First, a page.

Our CSA Share

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Our CSA Share


This is the diary of our CSA share this year. The cost of a full share is $545 for 22 weeks (this CSA offers a winter share) which will bring us to the last week in October, and works out to $24.75 per week. Western New York weather is such that June is lightest CSA month. September and October will be more than abundant! Usually I feel I don’t get my money’s worth the first few weeks (which will be predominantly lettuces), but the fall bags more than make up for that.

It was extremely hot here this past week… 90s every day. That is very unusual in Western New York, and believe me, we whined. But, apparently the fruits and vegetables love it! Our CSA said some produce is a few weeks behind, but a few weeks of warm dry weather will help a lot.

This week Hubby and I went together and went out in the U-pick section. We grabbed rhubarb, some flowers and some parsley. Now that we know what is out there, I can pick up alone as long as Hubby gives me a list. Besides the multitude of flowers, there were green beans and just about any type of herb you could image available.

What we ended up with this week:

• Cabbage
• Fennel – which Hubby loves! Look for a recipe in the coming weeks!
• Parsley
• Radicchio
• Rhubarb
• Scallions
• Snow Peas
• Sunflowers
• Zucchini

Also available that we didn’t take:

• Cucumbers
• Garlic Scapes
• Kale
• Swiss Chard
• Yellow Squash

If we hadn’t gone out to pick, the bag would have been pretty small. Due to the horrible weather we’ve had so far this year (tons of rain), this CSA has not been worth the weekly cost to date. We shall see if it picks up as the weather dries out.

Do you belong to a CSA? If so, what type? How much? Do you find it as worthwhile as I do?

Past CSA Shares
Find a CSA
Porter Farms CSA (we belonged for years)
Rootdown Farm CSA (our 2013 CSA)
NYS Fruit and Vegetable Harvest Calendar
US Agricultural Data


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Comments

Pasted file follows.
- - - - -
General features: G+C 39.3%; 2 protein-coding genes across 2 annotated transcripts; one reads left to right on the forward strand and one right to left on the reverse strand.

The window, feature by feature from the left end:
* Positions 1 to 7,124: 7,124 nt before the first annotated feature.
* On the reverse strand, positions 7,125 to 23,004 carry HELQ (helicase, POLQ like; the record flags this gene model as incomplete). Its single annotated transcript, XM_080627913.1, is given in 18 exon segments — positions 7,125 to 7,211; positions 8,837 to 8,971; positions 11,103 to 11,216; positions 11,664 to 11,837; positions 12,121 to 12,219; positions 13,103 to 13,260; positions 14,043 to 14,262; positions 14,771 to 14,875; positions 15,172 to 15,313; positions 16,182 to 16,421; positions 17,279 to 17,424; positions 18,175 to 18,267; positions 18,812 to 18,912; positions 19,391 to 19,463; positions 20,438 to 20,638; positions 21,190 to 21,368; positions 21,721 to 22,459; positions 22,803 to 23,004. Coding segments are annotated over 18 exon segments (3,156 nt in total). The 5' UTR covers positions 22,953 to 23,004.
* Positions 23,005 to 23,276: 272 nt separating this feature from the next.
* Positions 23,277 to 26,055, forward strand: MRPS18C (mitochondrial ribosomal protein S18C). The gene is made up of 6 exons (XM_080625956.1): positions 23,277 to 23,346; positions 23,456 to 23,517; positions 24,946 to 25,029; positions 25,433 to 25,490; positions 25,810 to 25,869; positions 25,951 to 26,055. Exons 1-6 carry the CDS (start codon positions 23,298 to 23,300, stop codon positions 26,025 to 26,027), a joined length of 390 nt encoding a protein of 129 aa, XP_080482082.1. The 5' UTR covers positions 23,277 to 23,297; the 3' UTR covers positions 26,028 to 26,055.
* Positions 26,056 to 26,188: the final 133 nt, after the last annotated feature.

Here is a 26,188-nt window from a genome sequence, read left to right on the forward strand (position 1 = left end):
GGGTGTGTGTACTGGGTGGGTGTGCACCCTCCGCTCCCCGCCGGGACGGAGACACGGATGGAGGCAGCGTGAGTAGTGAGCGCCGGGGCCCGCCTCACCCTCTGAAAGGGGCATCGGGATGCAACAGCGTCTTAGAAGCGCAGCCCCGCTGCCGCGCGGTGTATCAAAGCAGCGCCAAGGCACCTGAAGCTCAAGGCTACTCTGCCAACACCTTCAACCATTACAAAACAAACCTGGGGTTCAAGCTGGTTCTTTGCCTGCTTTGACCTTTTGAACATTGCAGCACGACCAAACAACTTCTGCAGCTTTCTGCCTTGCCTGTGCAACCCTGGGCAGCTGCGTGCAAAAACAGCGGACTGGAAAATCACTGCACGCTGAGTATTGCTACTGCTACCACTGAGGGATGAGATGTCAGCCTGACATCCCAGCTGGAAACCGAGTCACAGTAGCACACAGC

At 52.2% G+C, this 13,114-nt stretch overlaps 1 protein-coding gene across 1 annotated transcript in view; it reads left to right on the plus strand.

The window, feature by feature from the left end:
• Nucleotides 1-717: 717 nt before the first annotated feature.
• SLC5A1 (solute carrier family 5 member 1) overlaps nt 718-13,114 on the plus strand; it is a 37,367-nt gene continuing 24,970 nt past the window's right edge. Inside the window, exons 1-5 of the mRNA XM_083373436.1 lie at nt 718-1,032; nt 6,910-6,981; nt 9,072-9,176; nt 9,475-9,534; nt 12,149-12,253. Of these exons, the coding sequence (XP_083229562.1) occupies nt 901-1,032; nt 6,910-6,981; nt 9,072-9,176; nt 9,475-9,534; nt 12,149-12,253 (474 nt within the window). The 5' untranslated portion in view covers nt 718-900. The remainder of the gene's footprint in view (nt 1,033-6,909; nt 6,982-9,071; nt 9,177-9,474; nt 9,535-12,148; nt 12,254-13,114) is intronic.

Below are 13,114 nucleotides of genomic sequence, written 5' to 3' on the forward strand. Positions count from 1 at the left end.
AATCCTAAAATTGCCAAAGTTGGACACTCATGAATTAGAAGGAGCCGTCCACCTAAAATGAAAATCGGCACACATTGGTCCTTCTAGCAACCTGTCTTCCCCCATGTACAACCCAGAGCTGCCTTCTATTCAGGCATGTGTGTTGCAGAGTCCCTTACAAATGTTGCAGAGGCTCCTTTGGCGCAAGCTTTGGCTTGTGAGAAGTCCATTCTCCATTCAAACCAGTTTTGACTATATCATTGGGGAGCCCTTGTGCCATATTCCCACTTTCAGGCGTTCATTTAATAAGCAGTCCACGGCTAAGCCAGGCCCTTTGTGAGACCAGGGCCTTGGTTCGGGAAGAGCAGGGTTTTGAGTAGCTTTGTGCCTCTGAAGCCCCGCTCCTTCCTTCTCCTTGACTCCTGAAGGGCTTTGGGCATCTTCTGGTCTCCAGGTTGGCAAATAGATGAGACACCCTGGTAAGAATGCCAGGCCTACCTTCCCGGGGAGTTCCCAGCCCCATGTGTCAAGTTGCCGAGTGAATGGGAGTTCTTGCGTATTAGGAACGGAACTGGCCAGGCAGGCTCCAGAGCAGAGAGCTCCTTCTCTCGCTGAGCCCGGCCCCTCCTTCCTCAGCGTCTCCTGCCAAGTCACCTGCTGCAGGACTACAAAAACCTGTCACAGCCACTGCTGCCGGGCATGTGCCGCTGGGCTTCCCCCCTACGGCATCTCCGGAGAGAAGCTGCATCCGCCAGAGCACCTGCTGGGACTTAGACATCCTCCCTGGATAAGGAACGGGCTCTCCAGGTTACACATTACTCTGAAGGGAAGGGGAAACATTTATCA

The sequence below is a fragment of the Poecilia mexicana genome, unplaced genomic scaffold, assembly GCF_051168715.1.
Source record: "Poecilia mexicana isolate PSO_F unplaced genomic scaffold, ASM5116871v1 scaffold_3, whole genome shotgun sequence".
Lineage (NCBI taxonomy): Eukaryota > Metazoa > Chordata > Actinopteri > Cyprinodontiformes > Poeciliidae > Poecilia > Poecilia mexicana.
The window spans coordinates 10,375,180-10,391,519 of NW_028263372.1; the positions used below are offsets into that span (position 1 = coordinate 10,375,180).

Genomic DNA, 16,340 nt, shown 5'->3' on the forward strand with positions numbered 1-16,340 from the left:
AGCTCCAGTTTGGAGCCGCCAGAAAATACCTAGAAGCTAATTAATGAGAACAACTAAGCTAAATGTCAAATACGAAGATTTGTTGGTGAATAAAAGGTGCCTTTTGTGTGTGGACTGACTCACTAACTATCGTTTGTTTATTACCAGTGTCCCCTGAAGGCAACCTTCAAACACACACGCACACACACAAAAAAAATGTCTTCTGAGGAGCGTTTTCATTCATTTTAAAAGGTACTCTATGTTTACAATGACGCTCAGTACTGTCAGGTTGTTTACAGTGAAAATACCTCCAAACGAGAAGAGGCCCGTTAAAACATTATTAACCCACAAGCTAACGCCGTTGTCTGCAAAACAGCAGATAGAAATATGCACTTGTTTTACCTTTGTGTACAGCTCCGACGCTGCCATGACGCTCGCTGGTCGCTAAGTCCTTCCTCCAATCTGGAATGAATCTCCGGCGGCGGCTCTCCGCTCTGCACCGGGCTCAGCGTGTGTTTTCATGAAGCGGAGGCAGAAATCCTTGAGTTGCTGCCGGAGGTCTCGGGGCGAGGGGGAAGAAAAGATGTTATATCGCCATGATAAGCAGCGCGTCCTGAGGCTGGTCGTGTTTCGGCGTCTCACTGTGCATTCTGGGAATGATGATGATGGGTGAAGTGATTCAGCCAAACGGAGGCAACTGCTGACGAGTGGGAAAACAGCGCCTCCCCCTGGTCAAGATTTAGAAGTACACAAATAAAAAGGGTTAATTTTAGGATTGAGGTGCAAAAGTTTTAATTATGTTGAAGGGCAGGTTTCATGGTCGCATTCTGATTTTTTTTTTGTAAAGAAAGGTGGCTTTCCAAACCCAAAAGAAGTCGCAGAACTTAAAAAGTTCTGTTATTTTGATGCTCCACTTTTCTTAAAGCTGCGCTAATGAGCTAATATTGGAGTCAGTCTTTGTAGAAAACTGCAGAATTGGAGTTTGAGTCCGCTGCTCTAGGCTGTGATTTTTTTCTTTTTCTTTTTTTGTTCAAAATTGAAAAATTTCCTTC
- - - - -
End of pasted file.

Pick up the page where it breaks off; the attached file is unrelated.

1. I see you passed up kale this week and I was just wondering if you have ever tried kale chips? If not you really should. They are very easy to make and very good. You can have them with a little salt or use other seasonings if you like. They are good for you and also a good crunchy snack, if you like crunchy stuff.

    • If you say so, Shell. It honestly isn’t something I am interested in, but I will suggest it to Hubby – he may want to give it a go. And of course if he makes it, I will probably try it.

      Ann

  2. Looks like a nice bag and those sunflowers are so pretty.. I cant believe we’re in Week 7 already. Yum, I love fennel too!

    I pick up my share this morning as we fly by on our way out to Geauga County, Amish Country for the day. M’honey’s oldest daughter, her hubs, & his niece are in town & the day trip is a part of an annual migration we always make, and especially make when Jenn is in town. Then we’ll attend a graduation party for some family out there in the afternoon.

    My CSA bag last week started changing some.. I was quite glad. I got green beans, a big juicy cabbage, rhubarb, blueberries, onion, tomato, pickling cukes & slicing cukes, zuchinis, basil, and lettuce.
    Looking forward to todays share & adventure.

    Have a great weekend!
    acrossmypathtoday.blogspot.com

  3. I wanted to add.. Sometimes I think my shares are not worth the money I pay for them, but then I have to remind myself of several things..

    1. Go to Whole Foods & price the same organic foods there.. Mine are certified organic and I know yours are without the certification but still organic. Organic is not cheap.
    2. This is a CSA, not a big box wholesale club.. We are supporting local organic farming and we are supporting the cycle of life in so many different ways. The land, the farmers, the local food movement, our food is fresh and local which means the quality & nutrition is much higher than anything in any store, and its not sprayed with chemicals to keep it fresh on the shelf for weeks at a time. That is HUGE in my opinion.
    3. When we’re eating organic we’re supporting our own life & our own long term health by eating fresh local food.
    4. CSA shares sometimes take you out of your food comfort zone and get you to try new foods every week. There are some Im still not too fond of (Bok choy) but Im thrilled with everything else.
    Im making sauerkraut for the very first time this week.. and I had the most juicy cabbage to do it with.. thats exciting to me.. 🙂
    5. For me, this CSA brings me into contact with lots of other folks in the local/natural/organic food movement and that is huge and a big part of the reason I joined a CSA in the first place..

    So, when I think about these things beyond “what I got”.. I realize it is indeed worth it.

    • All good points Kim. For me, the value of these bags come in comparison to my old CSA which we left to try the new one. That also took us out of our comfort zone, was certified organic (this is not), and gave us at least twice the amount each week as we are receiving from this CSA. Oh and the last one cost half as much!

      I have a feeling though, that my old CSA is the greatest CSA deal in the United States.

      Ann

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